Collins:

Yeah. This will be a lot of fun. Yeah. It’s interesting we’re having this conversation in April of 2023. This is a anniversary, a double anniversary. It’s 70 years since the publication of the double helix. That was April 25th, 1953. And it’s 20 years since the completion of all the goals of the Human Genome Project, which was April of 2003. There’ve been various DNA Day parties that have been happening as a result of this. A lot of these questions are being asked, Jim, about, okay, how is this working? Does this compare with what you thought might happen once the Genome Project really did achieve its goals? By the way, ahead of schedule and under budget. I always have to say that.

I did a lot. I even went back and looked at some of these talks I gave 20 years ago about what we might expect to happen over 20 years. I think the first law of technology turned out to be true. You wonder, what is that law? Well, it’s that, when a significant advance happens in technology, you always overestimate the immediate consequences and underestimate the longer-term consequences. There were people who said in 2003, “Well, when you go to your doctor next week, it’s going to be all different.” And that was not going to happen. We had these three billion letters of the code, but we didn’t know how to read it. We had a lot of work to do to get there.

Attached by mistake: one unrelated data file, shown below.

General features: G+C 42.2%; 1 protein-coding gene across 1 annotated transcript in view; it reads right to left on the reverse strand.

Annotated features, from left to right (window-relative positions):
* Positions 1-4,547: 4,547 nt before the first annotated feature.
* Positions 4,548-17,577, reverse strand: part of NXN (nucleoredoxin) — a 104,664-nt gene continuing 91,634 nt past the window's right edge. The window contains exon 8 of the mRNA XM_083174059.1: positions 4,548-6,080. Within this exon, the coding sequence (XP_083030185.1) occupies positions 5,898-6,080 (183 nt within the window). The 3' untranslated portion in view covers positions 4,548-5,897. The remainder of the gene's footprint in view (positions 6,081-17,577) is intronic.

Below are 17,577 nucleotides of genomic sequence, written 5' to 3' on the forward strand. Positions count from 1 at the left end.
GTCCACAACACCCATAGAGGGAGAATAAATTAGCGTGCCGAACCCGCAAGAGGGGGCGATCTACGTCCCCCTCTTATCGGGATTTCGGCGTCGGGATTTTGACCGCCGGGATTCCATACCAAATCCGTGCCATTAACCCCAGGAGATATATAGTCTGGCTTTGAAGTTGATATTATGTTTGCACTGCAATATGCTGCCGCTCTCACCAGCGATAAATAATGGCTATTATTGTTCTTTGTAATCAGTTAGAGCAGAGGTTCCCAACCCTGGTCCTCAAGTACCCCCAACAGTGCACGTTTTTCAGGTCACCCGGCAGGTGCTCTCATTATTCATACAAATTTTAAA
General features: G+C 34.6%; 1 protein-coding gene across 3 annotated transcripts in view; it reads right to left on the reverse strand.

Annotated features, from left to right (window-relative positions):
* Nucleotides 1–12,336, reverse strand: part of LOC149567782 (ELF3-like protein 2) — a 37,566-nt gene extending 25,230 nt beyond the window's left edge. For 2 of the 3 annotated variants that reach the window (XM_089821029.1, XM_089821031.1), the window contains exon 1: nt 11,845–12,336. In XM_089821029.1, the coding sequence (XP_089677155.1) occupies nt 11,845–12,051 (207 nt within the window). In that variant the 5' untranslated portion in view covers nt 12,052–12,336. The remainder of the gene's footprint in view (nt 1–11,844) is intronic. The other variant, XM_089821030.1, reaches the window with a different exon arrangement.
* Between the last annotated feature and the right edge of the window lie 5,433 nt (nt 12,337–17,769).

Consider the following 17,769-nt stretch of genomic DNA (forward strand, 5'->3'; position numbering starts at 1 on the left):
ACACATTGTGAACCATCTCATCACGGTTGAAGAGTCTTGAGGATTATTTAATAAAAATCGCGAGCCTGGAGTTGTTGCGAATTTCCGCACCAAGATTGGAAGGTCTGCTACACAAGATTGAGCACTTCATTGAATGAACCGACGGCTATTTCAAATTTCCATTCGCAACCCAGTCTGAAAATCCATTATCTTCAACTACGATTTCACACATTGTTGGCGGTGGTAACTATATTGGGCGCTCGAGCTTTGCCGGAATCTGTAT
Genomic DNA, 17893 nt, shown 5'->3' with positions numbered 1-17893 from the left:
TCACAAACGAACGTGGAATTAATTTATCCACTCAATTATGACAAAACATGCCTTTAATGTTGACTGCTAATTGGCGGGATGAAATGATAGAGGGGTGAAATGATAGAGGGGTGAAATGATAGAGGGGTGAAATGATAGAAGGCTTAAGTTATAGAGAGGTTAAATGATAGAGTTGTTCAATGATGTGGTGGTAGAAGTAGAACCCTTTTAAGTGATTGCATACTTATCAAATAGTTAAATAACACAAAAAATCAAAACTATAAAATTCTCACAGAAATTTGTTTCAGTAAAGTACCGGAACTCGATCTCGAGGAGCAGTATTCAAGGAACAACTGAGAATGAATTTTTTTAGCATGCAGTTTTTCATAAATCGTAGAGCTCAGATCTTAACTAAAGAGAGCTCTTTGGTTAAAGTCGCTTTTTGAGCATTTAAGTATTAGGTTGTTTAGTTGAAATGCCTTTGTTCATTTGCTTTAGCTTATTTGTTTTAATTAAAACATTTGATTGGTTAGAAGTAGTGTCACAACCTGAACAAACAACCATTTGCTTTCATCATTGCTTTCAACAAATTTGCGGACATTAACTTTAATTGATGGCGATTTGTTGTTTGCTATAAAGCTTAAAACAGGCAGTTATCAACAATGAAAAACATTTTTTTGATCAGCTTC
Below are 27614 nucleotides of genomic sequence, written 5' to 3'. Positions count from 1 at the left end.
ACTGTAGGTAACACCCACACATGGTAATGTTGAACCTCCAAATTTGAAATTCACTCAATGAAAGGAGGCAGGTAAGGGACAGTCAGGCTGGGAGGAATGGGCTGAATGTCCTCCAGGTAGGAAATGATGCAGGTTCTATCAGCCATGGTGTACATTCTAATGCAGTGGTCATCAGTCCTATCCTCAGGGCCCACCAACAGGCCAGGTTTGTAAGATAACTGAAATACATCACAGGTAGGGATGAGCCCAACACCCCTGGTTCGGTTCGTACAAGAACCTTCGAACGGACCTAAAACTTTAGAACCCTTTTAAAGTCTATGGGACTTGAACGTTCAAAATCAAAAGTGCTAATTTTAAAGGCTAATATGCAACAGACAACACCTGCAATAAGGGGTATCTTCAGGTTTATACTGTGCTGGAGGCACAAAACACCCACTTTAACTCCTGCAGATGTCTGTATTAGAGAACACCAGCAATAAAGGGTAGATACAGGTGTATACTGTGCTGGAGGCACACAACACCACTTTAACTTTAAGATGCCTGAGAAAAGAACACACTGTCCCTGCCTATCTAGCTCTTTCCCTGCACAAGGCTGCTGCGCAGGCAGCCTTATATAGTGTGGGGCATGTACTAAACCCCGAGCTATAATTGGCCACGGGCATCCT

But now, where we are 20 years later has gone way beyond anything that I would’ve put forward as possible. Maybe I’ll just mention three areas.

Stump:

In what ways?

Collins:

Cancer. You got to look at what’s happened in terms of our ability to completely revolutionize our understanding of cancer. Cancer is a disease of the genome. It happens because of mistakes in the DNA of a cell that caused that cell to grow when it shouldn’t. It’s now become the case that if you have a cancer that develops today, you want that cancer to have its genome completely sequenced so you can know what the drivers are of that malignancy and choose from the many options, the ones that are most likely to fit your need. That’s precision oncology, precision medicine, precision health. It’s all about precision. We could never have done that without what the Genome Project has made possible.